DavidRaymond, the artist behind the sculpture
DavidRaymond, the artist behind the Emmaus sculpture, is has beenspecializing in visual and exhibitionist since the early 1960s. Raymond has exhibitions in New England and also other towns andstates in the United States. Raymond`s works do not just stop in theUnited States, but he has spread his skills to Germany, Scotland,Belgium, Northern Ireland, as well as Scotland. Raymond is primarilybased in New England with an elaborate body of art work in Scotland.Apart from being skilled professional visual artists, he contributesto a New England Magazine that publishes poems as well as themagazine’s editor. Raymond graduated with B.A. Degree at theCatholic University after which he attended adult education atTrenton College where he specialized in art anatomy. He later wentfor further studies in anatomy art at Boston University and graduatedwith a bachelor’s degree one again.
Materialsin relation to forms
Muchlike a writer who decides to use text and a musician who decides touse instruments to create and communicate, Raymond used the materialused to make the sculpture to communicate as well. Thethree-dimensional forms of steel and granite balls and the wall showRaymond’s intention to utilize the surrounding physical context andto create a virtual distance between the edge of the wall and thefigurative content of sculptures. Raymond must be a minimalistartist due to his use of granite and steel, which are purelyindustrial materials. Industrial materials are ideal forthree-dimensional sculpture because they care real space. Raymondintended to be specific and aggressive in his artistic message byusing steel and granite as the main materials. Sculptures are betterthan paintings because they create space that overcomes the problemof illusionism through the objectivity and obdurate identity of thematerials used.
Thepassage of light over the sculpture
Lightusually enhances the geometric qualities of sculptures, especiallywhen artists uses strong spot light that creates a shadow to theposterior. The interplay between the objects and the light creates adeeper meaning to the work of art. Furthermore, light transformsspace and makes the sculptures appear large especially because steeland granite have reflective surfaces.
Therelationship between the sculpture and Caravaggio’s painting
Thesculpture is related to Caravaggio’s paintings. Caravaggio usedlight contrast in his paintings to create a dramatic effect. In oneof his paintings about the Supper of Emmaus, the two disciplesrealize that the stranger seated amidst is but Jesus Christhimself(Bell139).This was the reappearance after his resurrection. Caravaggioused light and dark contrast to create a realism that was typical ofclassical paintings. Before explaining the significance of lightcontrasts in paintings or any visual items, the sculpture also hassome aspects that borrow a conceptual and artistic perspectives inCaravaggio’s painting. The contrast between the sunlight and theshades creates the same impression Caravaggio often presented in hispaintings(Spike17).Such light contrasts in classic paintings intended a dramaticeffect of the event. For instance, the supper at Emmaus paintingshows the jubilation and shock the two disciples felt upon realizingthat Jesus Christ was the stranger amidst them. The light and darkcontrast in Raymond`s culture serves to define the shape of theobjects in it as well as create dramatic effects that artists oftenwant to portray through the creativity of color effects rather thanwords.Raymond also uses light and shade contrast to infuse someelement of movement rather as opposed to the still nature of steeland granite that the sculpture is likely to elicit.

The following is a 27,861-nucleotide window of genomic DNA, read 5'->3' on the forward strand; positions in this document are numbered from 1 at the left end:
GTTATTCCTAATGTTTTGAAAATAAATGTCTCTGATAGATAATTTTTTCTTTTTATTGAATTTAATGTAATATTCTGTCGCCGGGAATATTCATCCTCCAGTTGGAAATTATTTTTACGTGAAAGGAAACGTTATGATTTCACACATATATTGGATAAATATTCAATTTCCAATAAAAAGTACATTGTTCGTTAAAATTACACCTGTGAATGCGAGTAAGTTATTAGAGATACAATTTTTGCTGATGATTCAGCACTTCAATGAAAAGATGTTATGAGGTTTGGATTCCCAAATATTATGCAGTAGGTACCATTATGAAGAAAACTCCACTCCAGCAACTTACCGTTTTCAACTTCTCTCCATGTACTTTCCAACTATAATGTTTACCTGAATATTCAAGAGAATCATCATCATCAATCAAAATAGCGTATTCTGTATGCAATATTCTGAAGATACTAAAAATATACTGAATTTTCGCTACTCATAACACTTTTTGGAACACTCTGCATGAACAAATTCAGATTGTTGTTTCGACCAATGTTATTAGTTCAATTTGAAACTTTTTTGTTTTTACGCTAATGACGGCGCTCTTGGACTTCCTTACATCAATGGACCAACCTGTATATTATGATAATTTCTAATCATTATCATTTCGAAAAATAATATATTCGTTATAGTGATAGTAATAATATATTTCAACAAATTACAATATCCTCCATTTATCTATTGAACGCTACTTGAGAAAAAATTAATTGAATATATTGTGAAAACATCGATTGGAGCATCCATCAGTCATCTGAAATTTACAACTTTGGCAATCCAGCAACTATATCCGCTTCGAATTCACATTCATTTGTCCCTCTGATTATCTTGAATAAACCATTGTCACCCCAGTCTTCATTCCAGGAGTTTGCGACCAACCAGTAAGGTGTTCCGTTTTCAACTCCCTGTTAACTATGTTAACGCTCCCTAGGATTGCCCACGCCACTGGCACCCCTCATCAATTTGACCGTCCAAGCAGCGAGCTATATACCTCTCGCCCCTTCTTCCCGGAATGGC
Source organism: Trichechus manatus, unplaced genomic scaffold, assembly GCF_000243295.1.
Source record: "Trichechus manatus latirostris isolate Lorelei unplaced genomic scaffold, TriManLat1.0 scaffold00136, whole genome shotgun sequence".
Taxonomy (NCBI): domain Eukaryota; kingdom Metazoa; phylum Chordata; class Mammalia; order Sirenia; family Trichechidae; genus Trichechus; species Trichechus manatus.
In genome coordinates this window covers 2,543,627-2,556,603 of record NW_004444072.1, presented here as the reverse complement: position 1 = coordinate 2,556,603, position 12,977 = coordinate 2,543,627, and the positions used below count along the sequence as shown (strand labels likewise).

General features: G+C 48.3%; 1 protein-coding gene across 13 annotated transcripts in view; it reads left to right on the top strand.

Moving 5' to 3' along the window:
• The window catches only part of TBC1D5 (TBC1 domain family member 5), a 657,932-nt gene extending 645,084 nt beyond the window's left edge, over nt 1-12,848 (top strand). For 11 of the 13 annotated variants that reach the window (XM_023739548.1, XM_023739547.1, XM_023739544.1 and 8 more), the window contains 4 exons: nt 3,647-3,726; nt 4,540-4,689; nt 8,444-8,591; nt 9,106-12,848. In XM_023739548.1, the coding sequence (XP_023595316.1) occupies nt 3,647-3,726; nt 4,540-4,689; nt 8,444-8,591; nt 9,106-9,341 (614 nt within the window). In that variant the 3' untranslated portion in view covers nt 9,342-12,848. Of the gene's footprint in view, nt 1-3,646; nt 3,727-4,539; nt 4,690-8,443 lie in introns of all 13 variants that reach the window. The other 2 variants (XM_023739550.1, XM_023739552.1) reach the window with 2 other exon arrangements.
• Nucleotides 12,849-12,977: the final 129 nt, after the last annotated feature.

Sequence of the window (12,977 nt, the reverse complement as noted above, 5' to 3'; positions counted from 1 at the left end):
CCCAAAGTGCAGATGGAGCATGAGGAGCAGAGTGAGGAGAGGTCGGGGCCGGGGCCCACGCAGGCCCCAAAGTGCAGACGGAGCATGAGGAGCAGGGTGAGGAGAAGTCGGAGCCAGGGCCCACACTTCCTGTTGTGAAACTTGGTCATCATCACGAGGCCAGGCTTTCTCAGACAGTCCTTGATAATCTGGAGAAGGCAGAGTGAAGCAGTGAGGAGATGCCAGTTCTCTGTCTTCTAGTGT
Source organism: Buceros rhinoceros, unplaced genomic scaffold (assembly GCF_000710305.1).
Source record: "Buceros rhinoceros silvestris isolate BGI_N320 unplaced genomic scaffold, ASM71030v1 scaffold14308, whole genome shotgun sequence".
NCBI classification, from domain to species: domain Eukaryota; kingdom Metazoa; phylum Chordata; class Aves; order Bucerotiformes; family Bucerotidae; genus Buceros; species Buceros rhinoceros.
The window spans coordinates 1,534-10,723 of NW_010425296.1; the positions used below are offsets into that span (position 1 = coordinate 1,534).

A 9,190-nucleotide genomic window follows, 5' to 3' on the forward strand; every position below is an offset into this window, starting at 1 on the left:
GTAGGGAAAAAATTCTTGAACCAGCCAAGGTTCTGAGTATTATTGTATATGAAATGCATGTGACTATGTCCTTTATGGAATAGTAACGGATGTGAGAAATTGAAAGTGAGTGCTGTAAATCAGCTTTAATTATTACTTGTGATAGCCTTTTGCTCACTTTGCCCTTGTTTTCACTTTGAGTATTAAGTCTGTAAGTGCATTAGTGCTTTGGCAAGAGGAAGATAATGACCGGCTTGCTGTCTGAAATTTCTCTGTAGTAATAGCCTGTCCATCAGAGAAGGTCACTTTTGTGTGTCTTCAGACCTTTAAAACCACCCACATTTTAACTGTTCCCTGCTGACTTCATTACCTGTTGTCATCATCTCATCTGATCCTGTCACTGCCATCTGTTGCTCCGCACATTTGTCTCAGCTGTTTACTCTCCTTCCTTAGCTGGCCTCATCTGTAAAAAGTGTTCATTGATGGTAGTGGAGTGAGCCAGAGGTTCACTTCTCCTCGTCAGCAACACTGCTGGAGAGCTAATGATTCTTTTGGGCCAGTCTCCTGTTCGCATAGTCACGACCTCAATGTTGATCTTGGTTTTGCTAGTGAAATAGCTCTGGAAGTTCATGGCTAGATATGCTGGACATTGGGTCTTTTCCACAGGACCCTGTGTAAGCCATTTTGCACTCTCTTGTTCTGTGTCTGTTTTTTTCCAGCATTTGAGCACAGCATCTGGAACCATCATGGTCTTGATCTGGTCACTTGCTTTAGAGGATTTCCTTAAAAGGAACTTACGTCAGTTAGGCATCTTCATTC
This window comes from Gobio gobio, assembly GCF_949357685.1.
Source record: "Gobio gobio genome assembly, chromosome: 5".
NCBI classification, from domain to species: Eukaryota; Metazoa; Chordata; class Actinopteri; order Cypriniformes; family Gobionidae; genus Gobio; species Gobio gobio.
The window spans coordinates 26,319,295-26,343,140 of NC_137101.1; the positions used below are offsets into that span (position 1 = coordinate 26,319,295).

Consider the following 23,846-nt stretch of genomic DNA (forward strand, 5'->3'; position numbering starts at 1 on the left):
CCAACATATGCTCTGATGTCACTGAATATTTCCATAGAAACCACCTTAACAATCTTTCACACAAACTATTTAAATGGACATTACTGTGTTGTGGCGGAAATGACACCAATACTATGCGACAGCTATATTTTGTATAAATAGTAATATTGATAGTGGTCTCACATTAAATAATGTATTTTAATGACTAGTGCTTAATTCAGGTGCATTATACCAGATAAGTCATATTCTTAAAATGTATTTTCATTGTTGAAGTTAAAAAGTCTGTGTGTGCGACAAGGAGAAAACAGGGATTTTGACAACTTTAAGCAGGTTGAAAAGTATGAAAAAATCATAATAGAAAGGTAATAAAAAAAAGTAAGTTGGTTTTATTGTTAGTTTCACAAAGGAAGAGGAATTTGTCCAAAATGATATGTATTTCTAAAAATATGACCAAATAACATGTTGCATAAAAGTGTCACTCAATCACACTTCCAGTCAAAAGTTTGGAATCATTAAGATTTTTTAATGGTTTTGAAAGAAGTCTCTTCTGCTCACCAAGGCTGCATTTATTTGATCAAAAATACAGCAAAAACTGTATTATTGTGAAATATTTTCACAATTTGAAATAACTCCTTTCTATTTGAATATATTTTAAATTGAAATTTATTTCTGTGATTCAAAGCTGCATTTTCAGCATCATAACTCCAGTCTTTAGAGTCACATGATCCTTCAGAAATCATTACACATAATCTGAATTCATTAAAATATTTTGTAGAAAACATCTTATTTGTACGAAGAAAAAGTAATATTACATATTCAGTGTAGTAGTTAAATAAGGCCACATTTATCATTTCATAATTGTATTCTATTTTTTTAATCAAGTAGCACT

Emmausart historical context in terms of conception and design
Thehistorical context of Emmaus art is based on the aggressive work ofCaravaggio. The period of Caravaggio’s at was tumultuous but witha historical imprint that inspired Raymond’s sculpture. Caravaggio’s painting was about the story of Jesus as it is told inSt. Luke’s Gospel. The light that shines in the paintings shows anawakening a new beginning for a generation. Caravaggio used hispaintings to illuminate powerful dramatic events through the use oflight and shadow. Furthermore, he challenged the conventional artforms that paid close attention distance and set his figures in thepainting against a wall while placing them not far from theforeground of the painting. He also crowded the pictures in thecenter of the painting without close attention to conventionalspacing.
Raymondalso takes from this historical context though his motivations ofdesign and conception re from the 19thcentury and early 20th-centuryindustrial revolution and the minimalist revolution brought by DonaldJudd and other sculptors such as Eva Hesse, Isamu Noguchi, and JasperJohns. For instance, Hesse created sculptures that were simple interms of severity features, but with the compelling presence(Gardnerand Kleiner 963). Hesse used the non-traditional materials ofsculptor art such as fiber glass, cord, and latex that were coherentwith the forces of nature such as gravity and atmospheric force.
Bell,Janis C. "Light and Color in Caravaggio`s" Supper atEmmaus"."Artibusethistoriae (1995): 139-170.
Gardner,Helen, and Fred S. Kleiner. Gardner`s Art Through the Ages: TheWestern Perspective. , 2014. Print.
Judd,Donald. "Specific objects." Arts Yearbook 8 (1965): 74-82.
Spike,John T. Caravaggio. Abbeville Press, 2001.